If the banks want to stay afloat going forward, providing tailored digital financial services to business customers is no longer an optional feature, it is a must. To stay competitive in this dynamic market, banks have to become more agile. Partnerships are fundamental to proving top notch customer experience and continue to innovate. Bringing partnerships into banks’ value chain is a big but necessary change. Relationship banking where banks have control over everything from end to end is not going to survive in the future.
The response to this trend will depend on the size of the bank. “The tier 1 banks still have a monopoly in terms of being able to control what customers are doing: people don’t move accounts, business accounts don’t move either, actually.” says Mike. While “... there is a significant appreciation that disruptors are not the enemy” amongst the tier 2 and tier 3 banks, he added. The best way for incumbents to deliver a refreshed attractive business banking proposition is to embrace partnerships with the new disruptors in the industry.
Technology underpins the discussed above change across business banking. It spans throughout the entire product and customer lifecycles, from the team productivity tools to fueling compliance processes to onboard business customers and partners and risk monitoring on an ongoing basis. There is a trust gap between banks and FinTech providers which causes frictions during partner onboarding. Hence, there is a need to build a trust framework between banks and FinTech providers which will enable quicker and easier validation of partners.
All in all, banks start to realise the importance of engaging in and building communities of customers and partners. These communities serve banks as the gateway into the world of customers and provide banks the insights into what those problems that customers face are and the expectations that customers have. “It is really about bringing the customer into the whole delivery and change management capabilities that’s inside the bank” - Mike suggested. "It is important to truly focus on solving those real life problems that customers have and “build into the fabric of the organisation the KPIs that the customers have” - Mike added.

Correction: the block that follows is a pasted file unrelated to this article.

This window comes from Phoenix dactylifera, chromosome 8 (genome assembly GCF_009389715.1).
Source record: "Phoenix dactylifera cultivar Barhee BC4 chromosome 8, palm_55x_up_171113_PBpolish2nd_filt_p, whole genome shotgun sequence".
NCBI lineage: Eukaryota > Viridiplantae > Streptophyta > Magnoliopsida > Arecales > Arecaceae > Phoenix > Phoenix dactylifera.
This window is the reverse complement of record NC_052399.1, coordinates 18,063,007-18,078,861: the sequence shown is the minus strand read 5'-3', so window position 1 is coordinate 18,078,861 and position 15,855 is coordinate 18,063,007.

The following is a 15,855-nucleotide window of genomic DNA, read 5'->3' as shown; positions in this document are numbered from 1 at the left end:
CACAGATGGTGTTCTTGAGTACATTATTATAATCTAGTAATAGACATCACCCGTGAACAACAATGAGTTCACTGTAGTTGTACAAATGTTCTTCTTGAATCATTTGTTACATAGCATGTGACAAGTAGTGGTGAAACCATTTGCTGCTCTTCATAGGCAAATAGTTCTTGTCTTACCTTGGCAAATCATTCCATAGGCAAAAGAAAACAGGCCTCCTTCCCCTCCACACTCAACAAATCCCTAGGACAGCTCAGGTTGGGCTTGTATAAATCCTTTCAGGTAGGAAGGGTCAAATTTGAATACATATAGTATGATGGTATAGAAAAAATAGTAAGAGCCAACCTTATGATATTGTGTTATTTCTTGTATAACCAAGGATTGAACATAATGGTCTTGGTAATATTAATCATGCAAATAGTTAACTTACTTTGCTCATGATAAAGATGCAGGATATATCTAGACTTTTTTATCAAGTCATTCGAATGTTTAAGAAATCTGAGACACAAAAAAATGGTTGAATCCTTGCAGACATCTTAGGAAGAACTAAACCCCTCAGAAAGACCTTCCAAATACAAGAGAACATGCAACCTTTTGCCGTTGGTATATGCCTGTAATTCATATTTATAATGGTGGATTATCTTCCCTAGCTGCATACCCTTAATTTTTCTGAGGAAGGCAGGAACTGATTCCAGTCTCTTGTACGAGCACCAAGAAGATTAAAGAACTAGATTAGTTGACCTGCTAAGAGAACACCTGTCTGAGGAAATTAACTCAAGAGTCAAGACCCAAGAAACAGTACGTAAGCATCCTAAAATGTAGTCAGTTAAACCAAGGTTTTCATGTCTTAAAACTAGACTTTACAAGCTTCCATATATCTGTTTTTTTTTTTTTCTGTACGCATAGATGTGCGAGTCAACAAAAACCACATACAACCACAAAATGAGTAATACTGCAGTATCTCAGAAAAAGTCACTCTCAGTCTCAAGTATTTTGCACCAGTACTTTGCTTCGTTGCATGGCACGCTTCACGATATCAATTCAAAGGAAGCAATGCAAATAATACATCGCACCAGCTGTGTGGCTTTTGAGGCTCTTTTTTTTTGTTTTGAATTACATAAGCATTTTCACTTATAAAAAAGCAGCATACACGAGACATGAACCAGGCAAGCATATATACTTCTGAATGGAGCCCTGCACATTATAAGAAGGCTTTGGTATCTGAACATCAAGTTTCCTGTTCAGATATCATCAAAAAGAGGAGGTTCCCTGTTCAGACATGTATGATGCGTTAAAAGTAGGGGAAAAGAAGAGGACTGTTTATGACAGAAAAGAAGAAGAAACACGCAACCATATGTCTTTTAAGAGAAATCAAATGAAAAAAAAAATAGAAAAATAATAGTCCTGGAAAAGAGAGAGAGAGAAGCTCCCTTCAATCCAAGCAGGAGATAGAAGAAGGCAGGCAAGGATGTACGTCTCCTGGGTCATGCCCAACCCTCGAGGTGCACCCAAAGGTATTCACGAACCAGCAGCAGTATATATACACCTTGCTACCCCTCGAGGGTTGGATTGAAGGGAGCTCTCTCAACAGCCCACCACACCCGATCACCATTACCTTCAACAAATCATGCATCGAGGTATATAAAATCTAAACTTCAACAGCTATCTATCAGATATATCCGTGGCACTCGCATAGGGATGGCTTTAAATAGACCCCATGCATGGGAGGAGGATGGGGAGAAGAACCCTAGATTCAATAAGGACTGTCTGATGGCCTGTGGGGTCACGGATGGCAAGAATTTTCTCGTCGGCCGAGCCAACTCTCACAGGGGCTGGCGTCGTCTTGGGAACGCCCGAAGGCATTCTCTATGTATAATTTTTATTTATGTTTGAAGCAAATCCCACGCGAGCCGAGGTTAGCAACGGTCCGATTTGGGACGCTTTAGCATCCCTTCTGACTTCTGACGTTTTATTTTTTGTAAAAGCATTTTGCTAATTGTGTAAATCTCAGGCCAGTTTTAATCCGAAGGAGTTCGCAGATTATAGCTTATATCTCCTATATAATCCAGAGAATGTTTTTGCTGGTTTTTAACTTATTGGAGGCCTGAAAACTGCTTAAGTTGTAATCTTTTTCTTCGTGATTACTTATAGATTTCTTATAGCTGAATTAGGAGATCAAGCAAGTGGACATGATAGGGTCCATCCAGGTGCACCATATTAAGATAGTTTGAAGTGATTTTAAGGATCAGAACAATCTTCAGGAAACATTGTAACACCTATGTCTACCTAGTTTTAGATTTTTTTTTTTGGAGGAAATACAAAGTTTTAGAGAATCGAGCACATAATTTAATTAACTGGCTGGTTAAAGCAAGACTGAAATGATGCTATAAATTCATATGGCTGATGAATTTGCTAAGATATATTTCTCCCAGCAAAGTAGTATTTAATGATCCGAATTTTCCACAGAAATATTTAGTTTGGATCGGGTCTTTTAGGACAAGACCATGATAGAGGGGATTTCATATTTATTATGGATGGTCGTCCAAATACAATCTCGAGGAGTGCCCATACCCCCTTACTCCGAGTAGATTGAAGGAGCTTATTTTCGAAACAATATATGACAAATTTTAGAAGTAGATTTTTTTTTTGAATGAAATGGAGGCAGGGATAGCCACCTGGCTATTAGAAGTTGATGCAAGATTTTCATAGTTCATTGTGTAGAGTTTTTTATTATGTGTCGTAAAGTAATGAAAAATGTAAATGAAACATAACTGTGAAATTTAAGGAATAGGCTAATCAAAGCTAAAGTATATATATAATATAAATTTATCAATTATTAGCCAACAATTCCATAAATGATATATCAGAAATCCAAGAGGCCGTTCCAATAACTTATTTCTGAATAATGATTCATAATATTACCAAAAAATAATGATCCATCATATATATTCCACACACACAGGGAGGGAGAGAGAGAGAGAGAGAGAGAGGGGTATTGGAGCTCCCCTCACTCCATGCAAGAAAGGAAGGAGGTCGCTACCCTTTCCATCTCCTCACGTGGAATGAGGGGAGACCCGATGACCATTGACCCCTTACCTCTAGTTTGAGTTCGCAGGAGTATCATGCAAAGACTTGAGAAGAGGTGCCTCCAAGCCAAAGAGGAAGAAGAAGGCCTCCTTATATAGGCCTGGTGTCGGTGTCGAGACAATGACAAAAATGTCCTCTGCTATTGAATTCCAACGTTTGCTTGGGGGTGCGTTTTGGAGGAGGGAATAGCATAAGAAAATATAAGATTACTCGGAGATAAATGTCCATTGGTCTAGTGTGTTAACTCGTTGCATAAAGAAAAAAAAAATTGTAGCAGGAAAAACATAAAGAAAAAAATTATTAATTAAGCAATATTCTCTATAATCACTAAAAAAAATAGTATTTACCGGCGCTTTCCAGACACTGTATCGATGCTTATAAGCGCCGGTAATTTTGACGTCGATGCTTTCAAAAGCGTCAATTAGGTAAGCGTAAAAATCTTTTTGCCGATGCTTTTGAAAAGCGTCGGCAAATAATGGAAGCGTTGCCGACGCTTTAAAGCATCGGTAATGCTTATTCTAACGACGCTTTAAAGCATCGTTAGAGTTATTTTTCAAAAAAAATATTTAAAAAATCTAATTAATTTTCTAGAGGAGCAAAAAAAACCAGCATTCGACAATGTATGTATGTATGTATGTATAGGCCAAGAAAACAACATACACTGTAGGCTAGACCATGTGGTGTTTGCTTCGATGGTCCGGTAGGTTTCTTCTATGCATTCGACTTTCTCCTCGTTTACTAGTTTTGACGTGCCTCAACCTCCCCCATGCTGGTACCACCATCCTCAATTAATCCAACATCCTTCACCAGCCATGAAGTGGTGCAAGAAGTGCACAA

Providing tailored digital experience to SME customers is no longer an option, it is a basic expectation business owners have. Ecosystems and marketplaces, fueled by technology, allow financial services players to make decisions in real time. DueDil creates a real-time and validated view of any business which enables banks to deliver an enhanced customer experience to SMEs.
Moreover, leveraging partnerships allows established players and newcomers to build out their core functionality quickly and efficiently. What banks need to focus on is building differentiators on top of the robust core capabilities that could be achieved by means of partnering with providers. DueDil supports a number of financial services institutions, from High Street Banks to FinTech innovators to provide a seamless onboarding of business customers and to further enhance their experience throughout their lifetime.